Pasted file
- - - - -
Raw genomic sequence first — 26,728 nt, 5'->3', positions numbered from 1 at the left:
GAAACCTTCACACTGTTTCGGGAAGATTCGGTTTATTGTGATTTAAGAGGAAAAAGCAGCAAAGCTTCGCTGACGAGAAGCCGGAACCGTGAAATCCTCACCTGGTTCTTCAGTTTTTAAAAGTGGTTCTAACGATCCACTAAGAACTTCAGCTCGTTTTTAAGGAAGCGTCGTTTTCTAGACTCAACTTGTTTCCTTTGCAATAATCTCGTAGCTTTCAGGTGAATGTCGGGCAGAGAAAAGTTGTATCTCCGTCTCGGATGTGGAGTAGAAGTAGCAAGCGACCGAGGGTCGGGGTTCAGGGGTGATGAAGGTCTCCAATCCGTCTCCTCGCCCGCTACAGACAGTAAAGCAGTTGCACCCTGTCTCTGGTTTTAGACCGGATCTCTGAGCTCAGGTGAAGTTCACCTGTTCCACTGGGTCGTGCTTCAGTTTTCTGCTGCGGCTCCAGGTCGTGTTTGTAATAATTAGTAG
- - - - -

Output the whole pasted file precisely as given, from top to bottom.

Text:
Raw genomic sequence first — 26,728 nt, 5'->3', positions numbered from 1 at the left:
GAAACCTTCACACTGTTTCGGGAAGATTCGGTTTATTGTGATTTAAGAGGAAAAAGCAGCAAAGCTTCGCTGACGAGAAGCCGGAACCGTGAAATCCTCACCTGGTTCTTCAGTTTTTAAAAGTGGTTCTAACGATCCACTAAGAACTTCAGCTCGTTTTTAAGGAAGCGTCGTTTTCTAGACTCAACTTGTTTCCTTTGCAATAATCTCGTAGCTTTCAGGTGAATGTCGGGCAGAGAAAAGTTGTATCTCCGTCTCGGATGTGGAGTAGAAGTAGCAAGCGACCGAGGGTCGGGGTTCAGGGGTGATGAAGGTCTCCAATCCGTCTCCTCGCCCGCTACAGACAGTAAAGCAGTTGCACCCTGTCTCTGGTTTTAGACCGGATCTCTGAGCTCAGGTGAAGTTCACCTGTTCCACTGGGTCGTGCTTCAGTTTTCTGCTGCGGCTCCAGGTCGTGTTTGTAATAATTAGTAG